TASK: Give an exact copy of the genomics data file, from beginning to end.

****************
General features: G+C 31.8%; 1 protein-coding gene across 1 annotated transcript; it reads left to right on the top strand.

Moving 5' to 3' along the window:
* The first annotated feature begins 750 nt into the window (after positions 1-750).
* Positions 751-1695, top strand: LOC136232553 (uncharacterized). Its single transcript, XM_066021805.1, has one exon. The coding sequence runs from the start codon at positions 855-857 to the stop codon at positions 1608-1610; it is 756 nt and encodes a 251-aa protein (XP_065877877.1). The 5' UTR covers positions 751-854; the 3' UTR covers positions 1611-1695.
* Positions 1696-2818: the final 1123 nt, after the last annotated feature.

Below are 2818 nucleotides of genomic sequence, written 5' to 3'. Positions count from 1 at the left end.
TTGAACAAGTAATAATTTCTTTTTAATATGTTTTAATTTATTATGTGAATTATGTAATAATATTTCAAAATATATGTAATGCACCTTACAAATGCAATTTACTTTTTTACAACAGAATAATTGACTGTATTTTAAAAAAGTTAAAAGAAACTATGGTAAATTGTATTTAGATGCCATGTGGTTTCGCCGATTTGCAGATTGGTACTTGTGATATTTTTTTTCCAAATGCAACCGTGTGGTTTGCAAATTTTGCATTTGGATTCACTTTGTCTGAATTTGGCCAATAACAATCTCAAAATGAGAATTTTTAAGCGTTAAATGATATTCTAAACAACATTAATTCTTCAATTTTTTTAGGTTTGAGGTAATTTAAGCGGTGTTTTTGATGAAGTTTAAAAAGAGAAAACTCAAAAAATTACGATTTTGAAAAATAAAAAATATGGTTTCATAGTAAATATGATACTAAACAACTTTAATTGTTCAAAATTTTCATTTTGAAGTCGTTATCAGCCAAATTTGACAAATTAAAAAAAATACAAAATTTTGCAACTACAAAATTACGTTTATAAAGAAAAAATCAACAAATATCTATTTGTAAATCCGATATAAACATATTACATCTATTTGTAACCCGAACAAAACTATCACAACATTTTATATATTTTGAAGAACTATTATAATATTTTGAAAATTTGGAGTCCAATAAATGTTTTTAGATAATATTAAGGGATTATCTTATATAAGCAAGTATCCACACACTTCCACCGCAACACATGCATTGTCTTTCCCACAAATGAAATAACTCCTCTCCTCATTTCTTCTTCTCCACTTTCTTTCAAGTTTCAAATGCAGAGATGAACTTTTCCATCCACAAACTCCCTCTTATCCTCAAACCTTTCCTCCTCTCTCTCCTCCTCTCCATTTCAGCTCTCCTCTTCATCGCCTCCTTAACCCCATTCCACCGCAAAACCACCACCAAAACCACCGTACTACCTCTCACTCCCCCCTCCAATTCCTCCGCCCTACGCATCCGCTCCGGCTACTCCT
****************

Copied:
General features: G+C 31.8%; 1 protein-coding gene across 1 annotated transcript; it reads left to right on the top strand.

Moving 5' to 3' along the window:
* The first annotated feature begins 750 nt into the window (after positions 1-750).
* Positions 751-1695, top strand: LOC136232553 (uncharacterized). Its single transcript, XM_066021805.1, has one exon. The coding sequence runs from the start codon at positions 855-857 to the stop codon at positions 1608-1610; it is 756 nt and encodes a 251-aa protein (XP_065877877.1). The 5' UTR covers positions 751-854; the 3' UTR covers positions 1611-1695.
* Positions 1696-2818: the final 1123 nt, after the last annotated feature.

Below are 2818 nucleotides of genomic sequence, written 5' to 3'. Positions count from 1 at the left end.
TTGAACAAGTAATAATTTCTTTTTAATATGTTTTAATTTATTATGTGAATTATGTAATAATATTTCAAAATATATGTAATGCACCTTACAAATGCAATTTACTTTTTTACAACAGAATAATTGACTGTATTTTAAAAAAGTTAAAAGAAACTATGGTAAATTGTATTTAGATGCCATGTGGTTTCGCCGATTTGCAGATTGGTACTTGTGATATTTTTTTTCCAAATGCAACCGTGTGGTTTGCAAATTTTGCATTTGGATTCACTTTGTCTGAATTTGGCCAATAACAATCTCAAAATGAGAATTTTTAAGCGTTAAATGATATTCTAAACAACATTAATTCTTCAATTTTTTTAGGTTTGAGGTAATTTAAGCGGTGTTTTTGATGAAGTTTAAAAAGAGAAAACTCAAAAAATTACGATTTTGAAAAATAAAAAATATGGTTTCATAGTAAATATGATACTAAACAACTTTAATTGTTCAAAATTTTCATTTTGAAGTCGTTATCAGCCAAATTTGACAAATTAAAAAAAATACAAAATTTTGCAACTACAAAATTACGTTTATAAAGAAAAAATCAACAAATATCTATTTGTAAATCCGATATAAACATATTACATCTATTTGTAACCCGAACAAAACTATCACAACATTTTATATATTTTGAAGAACTATTATAATATTTTGAAAATTTGGAGTCCAATAAATGTTTTTAGATAATATTAAGGGATTATCTTATATAAGCAAGTATCCACACACTTCCACCGCAACACATGCATTGTCTTTCCCACAAATGAAATAACTCCTCTCCTCATTTCTTCTTCTCCACTTTCTTTCAAGTTTCAAATGCAGAGATGAACTTTTCCATCCACAAACTCCCTCTTATCCTCAAACCTTTCCTCCTCTCTCTCCTCCTCTCCATTTCAGCTCTCCTCTTCATCGCCTCCTTAACCCCATTCCACCGCAAAACCACCACCAAAACCACCGTACTACCTCTCACTCCCCCCTCCAATTCCTCCGCCCTACGCATCCGCTCCGGCTACTCCT